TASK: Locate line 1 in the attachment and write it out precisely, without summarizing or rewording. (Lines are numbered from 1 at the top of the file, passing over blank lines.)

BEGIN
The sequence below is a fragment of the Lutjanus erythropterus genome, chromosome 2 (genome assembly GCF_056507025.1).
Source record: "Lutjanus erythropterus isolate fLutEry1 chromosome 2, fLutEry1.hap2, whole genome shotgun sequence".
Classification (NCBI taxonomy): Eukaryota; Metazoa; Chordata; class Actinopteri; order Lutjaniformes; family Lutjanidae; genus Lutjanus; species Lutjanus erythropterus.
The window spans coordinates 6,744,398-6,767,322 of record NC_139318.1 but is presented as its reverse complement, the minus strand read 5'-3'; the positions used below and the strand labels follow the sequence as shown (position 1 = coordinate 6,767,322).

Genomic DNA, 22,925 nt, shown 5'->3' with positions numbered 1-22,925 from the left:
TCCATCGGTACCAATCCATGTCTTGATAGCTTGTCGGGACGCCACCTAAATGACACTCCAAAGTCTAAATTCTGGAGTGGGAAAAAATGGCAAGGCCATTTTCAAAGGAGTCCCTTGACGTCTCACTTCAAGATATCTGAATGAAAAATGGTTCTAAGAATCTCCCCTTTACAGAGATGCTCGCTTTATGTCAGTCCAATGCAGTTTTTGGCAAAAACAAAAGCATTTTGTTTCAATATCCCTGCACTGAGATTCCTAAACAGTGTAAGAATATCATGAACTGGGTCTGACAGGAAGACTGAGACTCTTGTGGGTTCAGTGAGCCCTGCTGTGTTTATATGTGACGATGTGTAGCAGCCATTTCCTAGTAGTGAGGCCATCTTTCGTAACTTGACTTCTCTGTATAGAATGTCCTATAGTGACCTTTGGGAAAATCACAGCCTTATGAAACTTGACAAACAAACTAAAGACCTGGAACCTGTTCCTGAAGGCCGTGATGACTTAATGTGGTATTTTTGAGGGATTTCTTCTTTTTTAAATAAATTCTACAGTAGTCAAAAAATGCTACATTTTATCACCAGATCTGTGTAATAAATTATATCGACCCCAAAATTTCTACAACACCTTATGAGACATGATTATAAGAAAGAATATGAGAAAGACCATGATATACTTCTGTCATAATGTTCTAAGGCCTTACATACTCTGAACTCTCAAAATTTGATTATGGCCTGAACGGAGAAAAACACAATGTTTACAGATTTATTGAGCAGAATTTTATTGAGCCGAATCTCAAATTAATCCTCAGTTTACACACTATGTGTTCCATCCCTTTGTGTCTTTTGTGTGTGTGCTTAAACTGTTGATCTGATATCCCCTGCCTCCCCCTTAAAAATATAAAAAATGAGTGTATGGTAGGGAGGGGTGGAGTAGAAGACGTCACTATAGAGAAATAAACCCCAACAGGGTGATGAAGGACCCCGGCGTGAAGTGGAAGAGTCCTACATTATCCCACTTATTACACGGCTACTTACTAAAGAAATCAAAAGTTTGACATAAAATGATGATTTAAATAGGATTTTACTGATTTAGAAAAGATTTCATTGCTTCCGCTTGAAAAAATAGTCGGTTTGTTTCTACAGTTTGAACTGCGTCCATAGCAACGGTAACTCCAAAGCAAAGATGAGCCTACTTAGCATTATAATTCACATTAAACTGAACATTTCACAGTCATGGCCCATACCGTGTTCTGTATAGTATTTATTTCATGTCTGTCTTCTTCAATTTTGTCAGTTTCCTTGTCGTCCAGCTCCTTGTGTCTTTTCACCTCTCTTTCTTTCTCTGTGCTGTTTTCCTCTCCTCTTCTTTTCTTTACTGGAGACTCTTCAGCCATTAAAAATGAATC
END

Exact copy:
The sequence below is a fragment of the Lutjanus erythropterus genome, chromosome 2 (genome assembly GCF_056507025.1).